The dynamical processes that drive intraseasonal equatorial atmospheric angular momentum (EAAM) fluctuations in a 4000-day aquaplanet GCM run are examined. The all-ocean lower boundary has a sea surface temperature field that is both independent of longitude and symmetric across the equator. Because of the absence of topography, the model includes an equatorial bulge and friction torque, but not a mountain torque. The methodology adopted is to regress variables such as surface pressure, streamfunction, precipitation, and the two torques against individual components and the amplitude of the EAAM vector. The results indicate that the phase of the EAAM vector is associated with the westward propagation of a zonal wavenumber-1 midlatitude Rossby wave. This wave has characteristics that closely match those of a normal mode of the GCM and also those of the first antisymmetric rotational mode of the shallow water model on the sphere. Fluctuations in the amplitude of the EAAM vector are found to be related to the presence of a zonal wavenumber-1 mixed Rossby-gravity wave in the Tropics. The structure of the precipitation anomalies suggests that the latent heat release associated with the mixed Rossby-gravity wave excites poleward Rossby wave propagation, which alters the EAAM amplitude. The above dynamical processes are also found to determine the phase and amplitude of the equatorial bulge torque. It is this torque that dominates the driving of the EAAM. Lastly, the properties of the friction torque are discussed.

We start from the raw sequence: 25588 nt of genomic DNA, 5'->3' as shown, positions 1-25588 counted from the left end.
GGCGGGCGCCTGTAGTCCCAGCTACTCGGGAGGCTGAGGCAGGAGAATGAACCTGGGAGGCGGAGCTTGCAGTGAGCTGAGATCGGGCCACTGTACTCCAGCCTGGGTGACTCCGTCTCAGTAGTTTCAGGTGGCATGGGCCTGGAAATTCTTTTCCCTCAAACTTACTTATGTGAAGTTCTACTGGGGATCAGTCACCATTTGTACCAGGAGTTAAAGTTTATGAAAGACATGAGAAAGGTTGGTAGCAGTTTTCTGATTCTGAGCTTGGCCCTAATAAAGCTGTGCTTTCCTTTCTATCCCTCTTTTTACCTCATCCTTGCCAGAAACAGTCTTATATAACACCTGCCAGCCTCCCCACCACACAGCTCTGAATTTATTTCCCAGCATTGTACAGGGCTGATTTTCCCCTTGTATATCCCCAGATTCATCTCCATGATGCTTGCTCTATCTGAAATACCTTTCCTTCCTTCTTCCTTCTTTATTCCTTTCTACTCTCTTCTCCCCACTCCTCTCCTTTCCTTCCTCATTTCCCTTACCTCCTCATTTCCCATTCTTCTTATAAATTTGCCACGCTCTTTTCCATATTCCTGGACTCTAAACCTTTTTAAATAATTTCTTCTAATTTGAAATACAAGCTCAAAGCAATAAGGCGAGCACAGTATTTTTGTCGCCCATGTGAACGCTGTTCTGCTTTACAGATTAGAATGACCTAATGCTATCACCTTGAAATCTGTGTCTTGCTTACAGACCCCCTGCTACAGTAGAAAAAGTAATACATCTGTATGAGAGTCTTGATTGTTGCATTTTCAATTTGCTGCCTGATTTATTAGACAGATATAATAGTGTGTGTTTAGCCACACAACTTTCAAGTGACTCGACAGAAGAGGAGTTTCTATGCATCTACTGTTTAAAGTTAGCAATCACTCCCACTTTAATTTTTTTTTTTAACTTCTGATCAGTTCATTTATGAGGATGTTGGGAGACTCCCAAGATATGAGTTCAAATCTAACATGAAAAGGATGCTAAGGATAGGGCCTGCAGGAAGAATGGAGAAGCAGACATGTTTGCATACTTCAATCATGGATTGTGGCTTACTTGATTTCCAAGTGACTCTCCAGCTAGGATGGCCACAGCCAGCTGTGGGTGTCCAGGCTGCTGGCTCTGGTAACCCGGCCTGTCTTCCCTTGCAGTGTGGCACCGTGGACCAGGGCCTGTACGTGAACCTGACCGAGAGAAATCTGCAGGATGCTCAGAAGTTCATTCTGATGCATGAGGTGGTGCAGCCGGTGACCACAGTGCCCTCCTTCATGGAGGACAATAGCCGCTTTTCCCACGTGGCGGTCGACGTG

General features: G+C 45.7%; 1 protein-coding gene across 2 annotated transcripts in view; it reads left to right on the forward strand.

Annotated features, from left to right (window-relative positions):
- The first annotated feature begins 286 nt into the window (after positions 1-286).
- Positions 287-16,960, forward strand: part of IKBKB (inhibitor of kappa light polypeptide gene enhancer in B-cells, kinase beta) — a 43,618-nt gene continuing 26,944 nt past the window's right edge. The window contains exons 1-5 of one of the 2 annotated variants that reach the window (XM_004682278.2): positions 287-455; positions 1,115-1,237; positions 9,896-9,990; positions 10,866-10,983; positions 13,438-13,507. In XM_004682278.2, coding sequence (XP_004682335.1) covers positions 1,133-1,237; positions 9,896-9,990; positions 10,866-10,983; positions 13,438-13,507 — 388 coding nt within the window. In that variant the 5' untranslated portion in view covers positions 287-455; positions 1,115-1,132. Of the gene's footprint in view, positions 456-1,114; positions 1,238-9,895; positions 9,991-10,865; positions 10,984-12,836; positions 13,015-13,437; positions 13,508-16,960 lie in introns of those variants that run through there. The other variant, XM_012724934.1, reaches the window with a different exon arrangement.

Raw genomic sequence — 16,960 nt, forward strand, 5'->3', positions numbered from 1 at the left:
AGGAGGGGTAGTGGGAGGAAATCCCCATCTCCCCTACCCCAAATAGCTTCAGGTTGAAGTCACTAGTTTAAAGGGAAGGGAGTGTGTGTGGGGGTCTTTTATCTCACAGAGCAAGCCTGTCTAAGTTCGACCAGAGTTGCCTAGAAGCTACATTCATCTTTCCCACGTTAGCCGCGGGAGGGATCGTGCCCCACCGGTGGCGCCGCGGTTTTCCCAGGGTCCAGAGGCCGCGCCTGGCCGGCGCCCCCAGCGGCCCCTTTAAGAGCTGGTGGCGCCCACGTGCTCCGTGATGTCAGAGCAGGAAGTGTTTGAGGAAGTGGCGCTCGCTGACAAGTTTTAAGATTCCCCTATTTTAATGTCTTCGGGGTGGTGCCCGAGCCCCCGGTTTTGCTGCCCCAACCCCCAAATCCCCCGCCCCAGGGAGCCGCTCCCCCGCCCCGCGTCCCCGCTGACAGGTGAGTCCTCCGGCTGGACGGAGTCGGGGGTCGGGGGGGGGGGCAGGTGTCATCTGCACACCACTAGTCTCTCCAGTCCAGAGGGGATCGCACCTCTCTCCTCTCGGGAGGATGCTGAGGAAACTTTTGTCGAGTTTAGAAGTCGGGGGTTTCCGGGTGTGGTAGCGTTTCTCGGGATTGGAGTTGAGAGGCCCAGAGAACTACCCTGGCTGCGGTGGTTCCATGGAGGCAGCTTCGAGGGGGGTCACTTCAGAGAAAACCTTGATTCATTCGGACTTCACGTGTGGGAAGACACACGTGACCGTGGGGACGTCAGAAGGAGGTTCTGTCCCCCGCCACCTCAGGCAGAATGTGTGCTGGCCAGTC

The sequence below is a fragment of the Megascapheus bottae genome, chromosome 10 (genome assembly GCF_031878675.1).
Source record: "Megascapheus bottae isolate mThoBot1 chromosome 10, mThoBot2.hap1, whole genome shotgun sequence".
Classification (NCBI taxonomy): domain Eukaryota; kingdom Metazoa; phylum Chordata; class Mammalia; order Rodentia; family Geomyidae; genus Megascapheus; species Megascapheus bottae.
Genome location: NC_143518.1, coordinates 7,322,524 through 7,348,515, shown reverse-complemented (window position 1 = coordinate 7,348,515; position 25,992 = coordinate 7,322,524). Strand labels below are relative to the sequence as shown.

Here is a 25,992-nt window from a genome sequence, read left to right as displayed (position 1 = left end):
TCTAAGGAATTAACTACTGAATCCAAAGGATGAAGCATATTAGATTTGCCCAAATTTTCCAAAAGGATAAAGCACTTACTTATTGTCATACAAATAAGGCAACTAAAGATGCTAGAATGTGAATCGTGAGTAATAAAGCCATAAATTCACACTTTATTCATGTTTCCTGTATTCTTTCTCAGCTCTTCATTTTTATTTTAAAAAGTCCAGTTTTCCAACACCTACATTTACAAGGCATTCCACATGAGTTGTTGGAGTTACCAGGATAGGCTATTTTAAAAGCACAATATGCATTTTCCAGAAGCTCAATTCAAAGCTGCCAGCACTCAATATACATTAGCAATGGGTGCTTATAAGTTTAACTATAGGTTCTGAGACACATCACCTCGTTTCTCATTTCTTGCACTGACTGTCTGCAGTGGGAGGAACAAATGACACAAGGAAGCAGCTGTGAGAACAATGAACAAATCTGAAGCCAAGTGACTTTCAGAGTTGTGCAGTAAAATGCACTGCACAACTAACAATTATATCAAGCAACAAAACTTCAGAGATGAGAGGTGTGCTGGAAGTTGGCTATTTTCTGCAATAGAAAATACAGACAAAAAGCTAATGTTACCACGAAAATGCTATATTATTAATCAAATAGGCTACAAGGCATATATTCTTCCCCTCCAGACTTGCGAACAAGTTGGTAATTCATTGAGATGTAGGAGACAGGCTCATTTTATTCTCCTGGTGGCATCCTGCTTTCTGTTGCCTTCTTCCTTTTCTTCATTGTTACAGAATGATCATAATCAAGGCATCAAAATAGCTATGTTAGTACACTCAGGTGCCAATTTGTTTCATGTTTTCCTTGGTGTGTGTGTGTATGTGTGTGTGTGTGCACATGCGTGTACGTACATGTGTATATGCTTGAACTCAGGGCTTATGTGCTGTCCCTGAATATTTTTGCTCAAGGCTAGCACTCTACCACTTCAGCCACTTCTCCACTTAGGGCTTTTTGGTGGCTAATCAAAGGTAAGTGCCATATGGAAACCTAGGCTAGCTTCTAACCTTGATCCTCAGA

|Original language||English (US)|
|Number of pages||13|
|Journal||Journal of the Atmospheric Sciences|
|State||Published - Aug 1 2003|
All Science Journal Classification (ASJC) codes
- Atmospheric Science